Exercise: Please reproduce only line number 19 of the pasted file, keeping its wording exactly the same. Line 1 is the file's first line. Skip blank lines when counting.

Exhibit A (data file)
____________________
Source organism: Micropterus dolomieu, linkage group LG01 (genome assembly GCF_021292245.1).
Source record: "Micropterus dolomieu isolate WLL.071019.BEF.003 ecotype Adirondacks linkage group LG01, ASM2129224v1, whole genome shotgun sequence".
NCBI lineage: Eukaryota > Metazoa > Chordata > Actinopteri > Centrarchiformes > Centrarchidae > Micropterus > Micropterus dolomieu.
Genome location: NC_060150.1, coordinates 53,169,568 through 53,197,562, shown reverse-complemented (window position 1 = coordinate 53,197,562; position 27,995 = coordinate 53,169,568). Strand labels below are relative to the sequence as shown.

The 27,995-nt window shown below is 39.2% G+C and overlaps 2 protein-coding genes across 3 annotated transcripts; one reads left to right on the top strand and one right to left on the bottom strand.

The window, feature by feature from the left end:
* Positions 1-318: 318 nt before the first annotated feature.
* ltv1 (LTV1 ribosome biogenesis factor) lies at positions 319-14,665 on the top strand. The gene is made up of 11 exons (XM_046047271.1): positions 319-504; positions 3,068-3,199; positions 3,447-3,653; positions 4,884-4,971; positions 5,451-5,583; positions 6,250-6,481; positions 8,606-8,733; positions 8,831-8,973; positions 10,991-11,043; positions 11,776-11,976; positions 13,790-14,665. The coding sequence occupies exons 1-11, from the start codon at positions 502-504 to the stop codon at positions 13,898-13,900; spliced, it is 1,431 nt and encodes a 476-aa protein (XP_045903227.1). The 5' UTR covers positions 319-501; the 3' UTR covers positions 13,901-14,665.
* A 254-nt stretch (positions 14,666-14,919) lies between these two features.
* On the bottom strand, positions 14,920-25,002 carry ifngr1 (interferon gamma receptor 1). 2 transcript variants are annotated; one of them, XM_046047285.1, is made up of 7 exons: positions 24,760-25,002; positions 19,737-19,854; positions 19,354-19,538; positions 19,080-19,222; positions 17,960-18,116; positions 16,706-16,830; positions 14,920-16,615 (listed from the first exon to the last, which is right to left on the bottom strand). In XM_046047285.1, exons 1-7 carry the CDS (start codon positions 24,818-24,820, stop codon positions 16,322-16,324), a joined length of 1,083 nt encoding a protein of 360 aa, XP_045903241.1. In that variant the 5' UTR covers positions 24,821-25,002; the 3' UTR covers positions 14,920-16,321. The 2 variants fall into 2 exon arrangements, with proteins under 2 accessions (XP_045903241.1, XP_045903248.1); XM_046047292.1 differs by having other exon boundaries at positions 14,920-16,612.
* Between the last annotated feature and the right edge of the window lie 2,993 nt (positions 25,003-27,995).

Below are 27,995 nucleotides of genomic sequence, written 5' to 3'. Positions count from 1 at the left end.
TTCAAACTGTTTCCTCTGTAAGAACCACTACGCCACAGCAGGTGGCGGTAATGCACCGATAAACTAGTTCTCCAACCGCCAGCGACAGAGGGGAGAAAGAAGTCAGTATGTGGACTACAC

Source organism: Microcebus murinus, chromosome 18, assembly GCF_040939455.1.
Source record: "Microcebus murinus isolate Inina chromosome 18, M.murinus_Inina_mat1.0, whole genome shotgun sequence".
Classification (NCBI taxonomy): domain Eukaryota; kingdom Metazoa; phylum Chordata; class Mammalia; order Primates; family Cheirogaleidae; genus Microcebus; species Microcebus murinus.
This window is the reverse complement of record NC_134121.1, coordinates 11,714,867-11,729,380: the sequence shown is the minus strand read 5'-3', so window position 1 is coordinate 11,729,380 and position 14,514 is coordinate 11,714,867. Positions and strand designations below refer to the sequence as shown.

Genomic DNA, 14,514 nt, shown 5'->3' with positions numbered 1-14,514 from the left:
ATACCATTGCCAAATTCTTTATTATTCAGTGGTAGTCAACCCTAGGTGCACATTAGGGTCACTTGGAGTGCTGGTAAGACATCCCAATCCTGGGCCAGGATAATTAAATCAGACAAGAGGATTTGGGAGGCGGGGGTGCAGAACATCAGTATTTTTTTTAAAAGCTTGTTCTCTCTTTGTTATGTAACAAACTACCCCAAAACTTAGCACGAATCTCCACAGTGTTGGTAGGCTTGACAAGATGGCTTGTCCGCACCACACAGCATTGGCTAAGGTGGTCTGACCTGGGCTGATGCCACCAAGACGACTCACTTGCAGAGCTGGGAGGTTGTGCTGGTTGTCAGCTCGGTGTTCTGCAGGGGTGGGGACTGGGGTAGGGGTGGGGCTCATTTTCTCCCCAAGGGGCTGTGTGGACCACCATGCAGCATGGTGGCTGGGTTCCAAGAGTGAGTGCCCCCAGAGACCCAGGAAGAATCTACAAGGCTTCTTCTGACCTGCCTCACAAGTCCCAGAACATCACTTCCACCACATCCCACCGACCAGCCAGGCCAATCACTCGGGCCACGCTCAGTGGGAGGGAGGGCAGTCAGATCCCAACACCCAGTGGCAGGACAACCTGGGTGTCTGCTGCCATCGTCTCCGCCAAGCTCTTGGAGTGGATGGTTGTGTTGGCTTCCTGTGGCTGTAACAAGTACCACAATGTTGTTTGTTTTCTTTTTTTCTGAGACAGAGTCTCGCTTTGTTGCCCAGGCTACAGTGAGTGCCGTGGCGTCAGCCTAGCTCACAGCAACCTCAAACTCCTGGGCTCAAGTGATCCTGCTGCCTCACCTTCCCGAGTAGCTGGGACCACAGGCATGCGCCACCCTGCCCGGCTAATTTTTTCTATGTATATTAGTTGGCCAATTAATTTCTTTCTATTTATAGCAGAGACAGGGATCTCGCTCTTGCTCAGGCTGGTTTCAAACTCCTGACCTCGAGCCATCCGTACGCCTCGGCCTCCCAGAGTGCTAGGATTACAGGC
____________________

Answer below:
ATACCATTGCCAAATTCTTTATTATTCAGTGGTAGTCAACCCTAGGTGCACATTAGGGTCACTTGGAGTGCTGGTAAGACATCCCAATCCTGGGCCAGGATAATTAAATCAGACAAGAGGATTTGGGAGGCGGGGGTGCAGAACATCAGTATTTTTTTTAAAAGCTTGTTCTCTCTTTGTTATGTAACAAACTACCCCAAAACTTAGCACGAATCTCCACAGTGTTGGTAGGCTTGACAAGATGGCTTGTCCGCACCACACAGCATTGGCTAAGGTGGTCTGACCTGGGCTGATGCCACCAAGACGACTCACTTGCAGAGCTGGGAGGTTGTGCTGGTTGTCAGCTCGGTGTTCTGCAGGGGTGGGGACTGGGGTAGGGGTGGGGCTCATTTTCTCCCCAAGGGGCTGTGTGGACCACCATGCAGCATGGTGGCTGGGTTCCAAGAGTGAGTGCCCCCAGAGACCCAGGAAGAATCTACAAGGCTTCTTCTGACCTGCCTCACAAGTCCCAGAACATCACTTCCACCACATCCCACCGACCAGCCAGGCCAATCACTCGGGCCACGCTCAGTGGGAGGGAGGGCAGTCAGATCCCAACACCCAGTGGCAGGACAACCTGGGTGTCTGCTGCCATCGTCTCCGCCAAGCTCTTGGAGTGGATGGTTGTGTTGGCTTCCTGTGGCTGTAACAAGTACCACAATGTTGTTTGTTTTCTTTTTTTCTGAGACAGAGTCTCGCTTTGTTGCCCAGGCTACAGTGAGTGCCGTGGCGTCAGCCTAGCTCACAGCAACCTCAAACTCCTGGGCTCAAGTGATCCTGCTGCCTCACCTTCCCGAGTAGCTGGGACCACAGGCATGCGCCACCCTGCCCGGCTAATTTTTTCTATGTATATTAGTTGGCCAATTAATTTCTTTCTATTTATAGCAGAGACAGGGATCTCGCTCTTGCTCAGGCTGGTTTCAAACTCCTGACCTCGAGCCATCCGTACGCCTCGGCCTCCCAGAGTGCTAGGATTACAGGC